Uplands Middle School

Uplands Middle School
Uplands Middle School

Saturday, 29 March 2014

School Dinners...

I don’t recall very much about school dinners, other than ‘chocolate crunch and pink custard’. The chocolate crunch was lethal – so hard that when you eventually split it with your spoon the pieces flew across the dinner hall. The pink custard was thick, lumpy and usually cold by the time we got to eat it.

This picture (taken from google streetview) shows the back of the kitchens on the left, with School House on the right and the roof of the P I Block just visible in the middle.


I don’t remember the actual lessons, but I do remember we had to choose French names for ourselves, and make a paper nameplate for our desks! I ended up being Jean-Marie (or something similar).


I was never destined to be another ‘Delia’. I only remember two of the cookery classes; one where we made coconut pyramids and another where we made vegetable soup.


Mr Gregory used to throw a blackboard rubber at anyone misbehaving (yes, we had proper blackboards and chalk back then). He also often used to slap a ruler over your knuckles if you weren’t paying attention!

We had to use well-worn copies of ‘Science for the Seventies’ text books, with pages missing and doodles on the human body diagrams.


I remember Mr Johnson reading us The Day of the Triffids. He was so good we were all spellbound.

I’m not sure if it was part of the English class, but I do remember that I entered a school poetry competition on the topic of Christmas one year. I won, and had the horrifying task of having to read out my poem in assembly to the entire school. My prize was tickets to an amateur dramatic performance of A Christmas Carol in a local hall, and I got given a Parker pen and was taken backstage to meet the cast afterwards. I went with my mum.
The poem began: “C is for the carols that are sung both far and wide, H is for the holly found in the countryside…..”. (Can’t remember the rest).


I remember banging rows of nails into a piece of painted wood, painting it with emulsion (mine was pink) and then having to tie cotton thread around the nails to create interesting geometrical patterns. I also remember trying my hand at enamelling (I created a crescent-shaped pendant with very sharp, pointy ends, which I made into a necklace), and engraving wood using a very hot burning device! No sign of any health and safety back then.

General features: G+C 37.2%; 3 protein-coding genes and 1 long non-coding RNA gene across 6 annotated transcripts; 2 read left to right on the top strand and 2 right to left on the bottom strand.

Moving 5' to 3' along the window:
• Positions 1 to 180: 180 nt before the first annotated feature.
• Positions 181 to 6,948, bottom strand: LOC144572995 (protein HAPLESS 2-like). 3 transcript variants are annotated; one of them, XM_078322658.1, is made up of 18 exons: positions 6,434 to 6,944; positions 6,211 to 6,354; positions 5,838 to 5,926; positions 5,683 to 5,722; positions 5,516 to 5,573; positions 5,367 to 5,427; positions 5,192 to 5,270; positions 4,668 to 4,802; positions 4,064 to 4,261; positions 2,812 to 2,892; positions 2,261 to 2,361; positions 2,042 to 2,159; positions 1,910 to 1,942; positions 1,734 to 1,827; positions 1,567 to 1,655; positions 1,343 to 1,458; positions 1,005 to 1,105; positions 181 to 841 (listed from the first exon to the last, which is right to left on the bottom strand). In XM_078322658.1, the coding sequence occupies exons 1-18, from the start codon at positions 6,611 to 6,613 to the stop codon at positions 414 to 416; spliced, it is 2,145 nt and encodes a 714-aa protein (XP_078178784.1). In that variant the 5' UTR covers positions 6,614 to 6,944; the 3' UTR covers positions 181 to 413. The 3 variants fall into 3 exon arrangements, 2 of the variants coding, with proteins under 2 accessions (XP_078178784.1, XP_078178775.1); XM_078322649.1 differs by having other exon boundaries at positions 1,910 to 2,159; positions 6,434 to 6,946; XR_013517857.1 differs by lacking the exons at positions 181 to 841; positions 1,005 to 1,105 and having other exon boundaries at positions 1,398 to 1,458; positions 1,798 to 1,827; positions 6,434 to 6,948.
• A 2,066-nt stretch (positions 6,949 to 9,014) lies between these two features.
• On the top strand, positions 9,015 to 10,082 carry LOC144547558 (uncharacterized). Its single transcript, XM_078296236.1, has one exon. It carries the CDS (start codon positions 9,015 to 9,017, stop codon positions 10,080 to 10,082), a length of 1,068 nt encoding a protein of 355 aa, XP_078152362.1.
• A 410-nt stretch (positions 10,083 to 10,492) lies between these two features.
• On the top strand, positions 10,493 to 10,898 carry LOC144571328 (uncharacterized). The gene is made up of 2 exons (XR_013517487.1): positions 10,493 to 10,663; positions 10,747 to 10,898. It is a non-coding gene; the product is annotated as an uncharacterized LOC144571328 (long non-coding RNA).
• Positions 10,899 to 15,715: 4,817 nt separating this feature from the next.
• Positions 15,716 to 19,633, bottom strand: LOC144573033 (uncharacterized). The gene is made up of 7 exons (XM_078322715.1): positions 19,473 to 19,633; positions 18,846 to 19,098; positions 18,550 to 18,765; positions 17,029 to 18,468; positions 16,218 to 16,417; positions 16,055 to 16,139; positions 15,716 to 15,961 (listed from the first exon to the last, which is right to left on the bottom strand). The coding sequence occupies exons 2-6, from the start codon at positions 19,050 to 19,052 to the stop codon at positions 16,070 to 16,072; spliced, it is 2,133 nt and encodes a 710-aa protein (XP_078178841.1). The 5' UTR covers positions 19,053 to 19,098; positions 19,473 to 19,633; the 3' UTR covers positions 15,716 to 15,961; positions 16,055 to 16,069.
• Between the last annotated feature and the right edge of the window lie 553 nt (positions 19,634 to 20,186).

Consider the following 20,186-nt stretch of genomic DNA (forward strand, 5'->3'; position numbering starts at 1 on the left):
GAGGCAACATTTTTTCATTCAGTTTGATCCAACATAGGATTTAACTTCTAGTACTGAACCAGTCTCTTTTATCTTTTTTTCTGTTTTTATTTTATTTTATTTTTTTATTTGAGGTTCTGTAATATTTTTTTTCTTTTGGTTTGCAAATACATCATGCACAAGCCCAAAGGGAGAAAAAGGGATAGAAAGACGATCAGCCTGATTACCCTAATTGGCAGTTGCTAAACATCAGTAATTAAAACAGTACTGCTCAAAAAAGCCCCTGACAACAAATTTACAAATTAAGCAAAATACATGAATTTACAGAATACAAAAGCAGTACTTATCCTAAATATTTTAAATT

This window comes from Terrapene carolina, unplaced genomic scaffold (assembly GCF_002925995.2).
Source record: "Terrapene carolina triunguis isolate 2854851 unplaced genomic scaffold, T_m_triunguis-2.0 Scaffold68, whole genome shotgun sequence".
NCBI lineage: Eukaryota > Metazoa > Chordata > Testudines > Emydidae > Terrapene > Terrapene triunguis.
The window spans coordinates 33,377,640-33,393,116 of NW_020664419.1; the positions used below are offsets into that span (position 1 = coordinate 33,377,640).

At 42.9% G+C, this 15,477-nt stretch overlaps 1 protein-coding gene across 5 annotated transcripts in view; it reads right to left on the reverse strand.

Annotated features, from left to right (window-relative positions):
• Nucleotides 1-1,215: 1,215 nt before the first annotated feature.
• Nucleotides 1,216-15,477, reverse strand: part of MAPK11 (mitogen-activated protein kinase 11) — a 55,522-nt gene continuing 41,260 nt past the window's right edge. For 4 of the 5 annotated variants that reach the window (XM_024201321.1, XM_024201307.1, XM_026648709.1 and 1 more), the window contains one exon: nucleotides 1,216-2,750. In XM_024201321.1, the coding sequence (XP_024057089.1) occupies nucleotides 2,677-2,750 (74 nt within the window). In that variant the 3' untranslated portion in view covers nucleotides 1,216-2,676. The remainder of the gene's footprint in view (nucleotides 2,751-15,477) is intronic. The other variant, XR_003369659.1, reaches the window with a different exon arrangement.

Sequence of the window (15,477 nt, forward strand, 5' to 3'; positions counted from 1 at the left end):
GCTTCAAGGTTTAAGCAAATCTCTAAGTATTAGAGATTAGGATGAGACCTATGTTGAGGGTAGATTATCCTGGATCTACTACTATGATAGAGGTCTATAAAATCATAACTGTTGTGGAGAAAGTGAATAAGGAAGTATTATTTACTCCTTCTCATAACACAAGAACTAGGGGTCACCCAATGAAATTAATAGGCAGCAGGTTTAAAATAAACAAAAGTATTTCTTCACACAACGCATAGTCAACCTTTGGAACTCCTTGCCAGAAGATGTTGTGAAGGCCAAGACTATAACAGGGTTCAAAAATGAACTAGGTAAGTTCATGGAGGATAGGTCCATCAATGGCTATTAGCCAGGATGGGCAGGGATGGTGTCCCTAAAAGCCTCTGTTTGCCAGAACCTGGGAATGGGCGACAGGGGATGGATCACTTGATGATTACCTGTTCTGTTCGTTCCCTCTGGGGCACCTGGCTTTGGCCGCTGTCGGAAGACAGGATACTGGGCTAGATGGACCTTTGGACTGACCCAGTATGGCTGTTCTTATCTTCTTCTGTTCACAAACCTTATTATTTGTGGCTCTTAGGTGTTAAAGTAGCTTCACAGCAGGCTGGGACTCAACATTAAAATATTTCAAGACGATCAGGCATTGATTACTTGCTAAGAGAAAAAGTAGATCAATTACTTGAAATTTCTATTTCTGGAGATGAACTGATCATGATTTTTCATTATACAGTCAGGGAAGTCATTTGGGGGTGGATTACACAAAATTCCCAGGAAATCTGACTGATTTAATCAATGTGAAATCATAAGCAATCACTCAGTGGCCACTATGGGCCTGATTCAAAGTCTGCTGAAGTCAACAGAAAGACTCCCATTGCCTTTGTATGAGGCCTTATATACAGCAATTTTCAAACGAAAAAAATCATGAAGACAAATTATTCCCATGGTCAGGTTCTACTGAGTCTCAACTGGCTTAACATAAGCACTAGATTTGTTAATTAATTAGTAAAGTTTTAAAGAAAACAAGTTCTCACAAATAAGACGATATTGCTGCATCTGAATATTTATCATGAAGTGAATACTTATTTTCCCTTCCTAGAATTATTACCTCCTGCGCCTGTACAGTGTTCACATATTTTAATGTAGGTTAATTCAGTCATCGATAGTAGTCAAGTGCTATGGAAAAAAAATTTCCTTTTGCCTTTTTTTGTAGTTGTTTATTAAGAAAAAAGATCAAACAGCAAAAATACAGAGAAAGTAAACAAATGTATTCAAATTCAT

I remember having sewing classes in a room full of ancient Singer sewing machines (operated by a foot pedal). The teacher had pre-cut enough dark blue and white checked material (nylon) for all the girls to stitch together smock tops. We also made glasses cases (just hand-stitching the sides of two pre-cut oval shapes together) and we also made little school bags, just big enough for a couple of books.

Most of us gave away the glasses cases as gifts, but we all turned up for school wearing our smocks and carrying our identical cloth bags for most of that term.

School Plays...

I had to make some strange outfit resembling a vest with a torn skirt attached, as I was some sort of sea urchin in a play once but have no idea what the play was called. Maybe it was The Water Babies.

I do remember being in the audience watching various stage productions, in particular I recall watching Oliver.

School Trips to France...

The trips I remember involved a hovercraft on one occasion and a ferry on another. We had no passports and were ushered, en masse, through customs (presumably or teachers took care of any paperwork). The hovercraft was all very peculiar, especially when it ‘deflated’ with a bump on the embankment on the French side. On the ferry, I remember being told (by one of the teachers) that there were some soldiers on board (I don’t recall seeing any so I assume they were wearing civvies at the time).


I remember when I first went to Uplands, my classroom was in a portakabin and my teacher was an American man called Mr Davies. Each portakabin housed two classrooms, with a shared cloakroom in the centre. They weren’t the warmest places to be during the winter.

The P. I. Block...

Not entirely sure why it was called the P.I. block but at some point it was used for music and arty things. It was situated right opposite my home (as my father was caretaker and we lived on school premises).


Mr Robert Hewett (Headmaster)
Mrs Mary Teece (Deputy Head).
Mrs Rush (P.E.)
Mr Tyler (P.E.)
Mr Davies (An American)
Mr Roger Bigg
Mrs Gillespie
Mrs Topper
Mr  Bob Thurlow
Mr Johnson (English)
Miss Nancy Dear (Sewing / English?)
Mr Malcom Crowe (Art / P.E?)
Mrs Auld (Cookery)
Mrs Gregory (Cookery) – before my time there.
Mr Norman Gregory (Science)
Mr Dolan (Science?)
Mr Brian Swallow (Music)
Mr Mason
Mr White (Part Time Fireman)
Mr Iliffe (English / Humanities?)
Mr Roger Bellamy
Mr Wright
Mrs Palmer (Physics) – before my time there.
Mr Smith
Mrs Pat Collinson
Mary Long – after my time there.
Miss Nicholls (French?) – after my time there.


I attended Uplands Middle School, Sudbury, Suffolk during two separate periods. Great Cornard Middle School wasn’t quite built, so several of us were bussed to Uplands approximately 1973. Great Cornard Middle School was finished approximately 1974, so we all left Uplands and attended our local school instead. I’d only been at Great Cornard Middle School a few months when my father was given the job as school caretaker at Uplands …..so back I went! I’d now like to share some of those memories with you…..

This photo taken from google streetview shows School House (the caretakers house) 
where we lived.

Just behind it you can see the P I Block.

If you have any additional stories, photos etc you'd like to share just email me